Forefoot pain refers to pain and discomfort felt toward the top of the foot. The rate of forefoot pain and deformity increases with age. When a cause cannot be determined, any pain on the ball of the foot is generally referred to as metatarsalgia.
Forefoot pain may be due to:
- Morton's neuroma
- Stress fractures
A neuroma usually means a benign tumor of a nerve. However, Morton's neuroma, also called interdigital neuroma, is not actually a tumor. It is a thickening of the tissue surrounding the nerves leading to the toes. Morton's neuroma usually develops when the bones in the third and fourth toes pinch together, compressing a nerve. It can also occur in other locations. The nerve becomes enlarged and inflamed. The inflammation causes a burning or tingling sensation and cramping in the front of the foot. Other causes of this condition include:
- Tight, poorly-fitting shoes
- Abnormal bone structure
Treatment for Neuromas. Pain from Morton's neuroma can be reduced by massaging the affected area. Roomier shoes (box-toed shoes), pads of various sorts, and cortisone injections in the painful area are also helpful. A combination of cortisone injections and shoe modifications provides better immediate relief than changes in footwear alone. Ultrasound-guided injection of alcohol might also provide relief from Morton's neuroma, research finds.
If these treatments are not effective, the enlarged area may need to be surgically removed. Success rates for this procedure seem to be high and provide long-term relief. Some numbness is common afterward, but it rarely bothers patients. Occasionally, the nerve tissue may re-grow and form another neuroma.
Sesamoiditis is an inflammation of the tendons around the small, round bones that are embedded in the head of the first metatarsal bone, which leads to the big toe. Sesamoid bones bear much stress under ordinary circumstances; excessive stress can strain the surrounding tendons. Often there is no clear-cut cause, but sesamoid injuries are common among people who participate in jarring, high-impact activities such as ballet, jogging, and aerobic exercise.
Treatment for Sesamoiditis. Rest and reducing stress on the ball of the foot are the first lines of treatment for sesamoiditis. A low-heeled shoe with a stiff sole and soft padding inside is all that is usually required. In severe cases, surgery may be necessary.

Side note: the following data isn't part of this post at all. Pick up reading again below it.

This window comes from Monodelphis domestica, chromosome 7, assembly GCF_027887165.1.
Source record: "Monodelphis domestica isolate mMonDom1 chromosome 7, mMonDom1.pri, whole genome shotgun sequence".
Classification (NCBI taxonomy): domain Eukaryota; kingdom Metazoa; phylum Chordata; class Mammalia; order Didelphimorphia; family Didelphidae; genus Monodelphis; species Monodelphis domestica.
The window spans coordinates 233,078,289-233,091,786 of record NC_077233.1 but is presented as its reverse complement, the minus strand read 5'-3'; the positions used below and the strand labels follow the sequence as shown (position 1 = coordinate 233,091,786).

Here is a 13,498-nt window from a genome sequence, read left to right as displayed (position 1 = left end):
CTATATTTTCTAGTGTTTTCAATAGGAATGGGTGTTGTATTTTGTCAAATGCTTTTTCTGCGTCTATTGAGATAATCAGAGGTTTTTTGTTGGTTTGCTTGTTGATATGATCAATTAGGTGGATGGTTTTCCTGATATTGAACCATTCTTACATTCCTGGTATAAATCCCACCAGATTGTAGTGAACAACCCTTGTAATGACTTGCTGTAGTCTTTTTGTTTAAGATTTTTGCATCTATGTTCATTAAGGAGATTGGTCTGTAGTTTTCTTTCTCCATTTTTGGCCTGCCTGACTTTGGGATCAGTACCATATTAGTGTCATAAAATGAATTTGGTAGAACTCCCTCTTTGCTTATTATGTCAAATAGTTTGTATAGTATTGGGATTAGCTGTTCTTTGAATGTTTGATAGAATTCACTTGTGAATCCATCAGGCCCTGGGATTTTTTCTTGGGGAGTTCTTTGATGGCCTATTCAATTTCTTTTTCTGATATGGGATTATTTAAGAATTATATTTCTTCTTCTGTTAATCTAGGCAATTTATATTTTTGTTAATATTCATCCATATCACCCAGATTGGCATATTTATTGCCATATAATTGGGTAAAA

A stress fracture in the foot, also called fatigue or march fracture, usually results from a break or rupture in any of the five metatarsal bones (mostly the second or third). These fractures are caused by overuse during strenuous exercise, particularly jogging and high-impact aerobics. Women are at higher risk for stress fracture than men.
A fracture in the first metatarsal bone, which leads to the big toe, is uncommon because of the thickness of this bone. If it occurs, however, it is more serious than a fracture in any of the other metatarsal bones because it dramatically changes the pattern of normal walking and weight bearing.
Treatment for Stress Fractures. Patients should seek treatment if pain persists for 3 weeks. Treatment after that time may reduce the chances of returning to previous level of functioning. Surgery may be needed if conservative measures fail. In most cases, however, stress fractures heal by themselves if you avoid rigorous activities. Some health care providers recommend moderate exercise, particularly swimming and walking. It is best to wear low-heeled shoes with stiff soles. Occasionally, a health care provider may recommend wearing a walking "boot" (brace) to reduce pain and facilitate healing.